What is gout?
Gout is a common form of arthritis characterised by repeated attacks of extreme joint pain, swelling and redness.
While most other types of arthritis develop slowly, an attack of gout usually happens suddenly, often overnight.
The most commonly affected joint is the big toe, but gout may be experienced in the feet, ankles and knees, elbows, wrists and fingers.
What causes gout?
Gout occurs when uric acid, a normal waste product, builds up in your bloodstream and forms urate crystals in a joint.
Your body makes uric acid when it breaks down purines, a substance found in your body and in some foods. Uric acid normally dissolves in your blood, is processed by your kidneys and leaves your body in urine.
If your body makes too much uric acid, or your kidneys can’t clear enough of it out, it builds up in your blood. This is called hyperuricaemia.
Having hyperuricaemia doesn’t mean you’ll develop gout – in fact most people with hyperuricaemia don’t go on to develop gout. Because of this it’s thought that other factors such as your genes may be involved.
Similar attacks to gout can be caused by a condition called pseudogout (or acute calcium pyrophosphate arthritis). In this case, crystals of calcium (rather than urate) are deposited in joint cartilage and then shed into the joint space. This is likely to affect your knees and other joints more than the big toe and is most common in people with osteoarthritis.
Am I at risk of having gout?
You’re more likely to have a gout attack if you:
- are male
- have a family history of gout
- have elevated levels of uric acid in the blood
- drink too much alcohol (particularly beer)
- eat a diet high in purines such as meat, sweetbreads, offal, shellfish, and fructose
- are overweight or obese
- use diuretics
- have type 2 diabetes, high blood pressure or high cholesterol – these conditions can mean that your kidneys are less able to flush out the urates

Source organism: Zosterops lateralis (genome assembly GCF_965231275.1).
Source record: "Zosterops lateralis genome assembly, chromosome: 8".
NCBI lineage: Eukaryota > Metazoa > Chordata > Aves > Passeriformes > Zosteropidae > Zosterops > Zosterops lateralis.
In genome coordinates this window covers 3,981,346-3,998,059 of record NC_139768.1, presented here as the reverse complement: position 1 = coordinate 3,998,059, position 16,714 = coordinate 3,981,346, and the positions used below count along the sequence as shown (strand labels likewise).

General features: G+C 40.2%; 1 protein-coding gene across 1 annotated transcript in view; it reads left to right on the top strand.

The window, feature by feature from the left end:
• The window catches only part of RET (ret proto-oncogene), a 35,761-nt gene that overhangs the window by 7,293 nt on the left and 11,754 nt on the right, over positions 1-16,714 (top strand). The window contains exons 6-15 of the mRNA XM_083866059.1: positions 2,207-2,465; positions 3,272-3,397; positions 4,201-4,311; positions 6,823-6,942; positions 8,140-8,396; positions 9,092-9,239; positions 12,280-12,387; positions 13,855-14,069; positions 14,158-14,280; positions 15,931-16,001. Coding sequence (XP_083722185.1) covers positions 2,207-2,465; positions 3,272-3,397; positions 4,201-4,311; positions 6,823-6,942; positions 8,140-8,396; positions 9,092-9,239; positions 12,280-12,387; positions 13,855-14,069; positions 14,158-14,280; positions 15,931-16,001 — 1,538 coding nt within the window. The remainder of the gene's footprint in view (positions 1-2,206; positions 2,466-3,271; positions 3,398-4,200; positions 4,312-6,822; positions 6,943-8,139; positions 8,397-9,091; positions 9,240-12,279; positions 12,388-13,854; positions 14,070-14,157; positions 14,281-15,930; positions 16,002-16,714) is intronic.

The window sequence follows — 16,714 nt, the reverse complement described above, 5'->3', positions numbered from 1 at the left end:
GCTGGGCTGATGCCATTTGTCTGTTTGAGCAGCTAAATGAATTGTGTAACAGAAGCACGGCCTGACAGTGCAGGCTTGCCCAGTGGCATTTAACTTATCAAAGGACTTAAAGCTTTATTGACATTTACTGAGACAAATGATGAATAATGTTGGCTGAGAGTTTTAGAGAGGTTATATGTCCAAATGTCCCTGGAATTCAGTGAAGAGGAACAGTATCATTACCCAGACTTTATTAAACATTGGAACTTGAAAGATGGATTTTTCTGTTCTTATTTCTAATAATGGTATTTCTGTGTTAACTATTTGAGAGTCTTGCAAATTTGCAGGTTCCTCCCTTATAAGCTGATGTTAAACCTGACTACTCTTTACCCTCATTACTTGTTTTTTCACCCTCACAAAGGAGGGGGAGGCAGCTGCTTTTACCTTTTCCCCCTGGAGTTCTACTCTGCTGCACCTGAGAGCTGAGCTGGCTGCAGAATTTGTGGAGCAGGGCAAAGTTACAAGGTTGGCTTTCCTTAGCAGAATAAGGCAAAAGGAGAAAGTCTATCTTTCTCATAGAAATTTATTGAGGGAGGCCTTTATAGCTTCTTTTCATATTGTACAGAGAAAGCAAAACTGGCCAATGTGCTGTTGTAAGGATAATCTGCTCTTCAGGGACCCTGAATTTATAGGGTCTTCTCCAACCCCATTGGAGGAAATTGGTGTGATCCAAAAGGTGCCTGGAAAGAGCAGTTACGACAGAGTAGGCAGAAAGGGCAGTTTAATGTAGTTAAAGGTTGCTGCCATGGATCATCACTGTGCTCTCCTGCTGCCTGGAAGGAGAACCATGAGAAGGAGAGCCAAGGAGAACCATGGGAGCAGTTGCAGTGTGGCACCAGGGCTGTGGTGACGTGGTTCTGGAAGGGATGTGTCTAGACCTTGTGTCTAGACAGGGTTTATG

- have kidney disease
- crash diet or fast.
What are the symptoms of gout?
Symptoms of a gout attack include:
- intense joint pain
- joint swelling
- skin over the joint may look red and shiny
- affected joint may be hot to touch
- tophi (lumps of crystals that form under the skin) may occur in people who have repeated attacks.
How is gout diagnosed?
Gout is diagnosed using a number of tests including:
- medical history
- physical examination
- blood test to measure urate levels – although this cannot confirm gout
- removing a sample of fluid from the joint – if you have gout, uric acid crystals can be seen under a microscope. This is the most definitive test
- ultrasound scan – can identify early crystal formation in the fluid between your joints.
Early diagnosis and treatment is very important. The main goal for everyday management of gout is to reduce the level of uric acid in your blood so it can’t form crystals in the tissues or joints and cause joint damage.
How is gout treated?
The first step in treating your gout is getting the pain and inflammation of the attack under control. This may involve medication, cold packs on the swollen joint, and rest.
Once the painful attack is under control, your doctor may prescribe medications that lower the levels of uric acid in your blood. This will depend on things such as:
- how often you’re having gout attacks
- if you’ve developed tophi or kidney stones
- other health conditions you may have (such as kidney disease).
Medications to reduce gout pain and inflammation include:
- non-steroidal anti-inflammatory medications (NSAIDs)
- corticosteroids injections or tablets.
Medications to lower levels of uric acid:
Some of these medications have side effects – your doctor will be able to advise the most appropriate treatment for you.
If you've had attacks of gout before, be on the look-out for early signs of another attack and take the prescribed treatment as soon as possible. The earlier you can start treating an acute attack the better.
How can I self-manage my gout?
The methods of managing an acute attack of gout differ from the ongoing methods for managing gout. If you’ve been diagnosed with gout, you’ll benefit in the long term from making healthy changes to your lifestyle, such as:
- maintaining a healthy body weight. If you do need to lose weight, make sure your weight loss is gradual as crash diets can increase uric acid levels
- drinking alcohol in moderation and avoiding binge drinking
- drinking plenty of water, and staying hydrated
- avoiding, or eating in moderation, foods that are high in purines. Talk with a dietitian for tips and advice
- exercising regularly – aim to complete at least 30 minutes of physical activity most days of the week
- working closely with your GP to prevent further attacks and actively manage your condition.
Where to get help
This page has been produced in consultation with and approved by:
Musculoskeletal Australia - formerly MOVE
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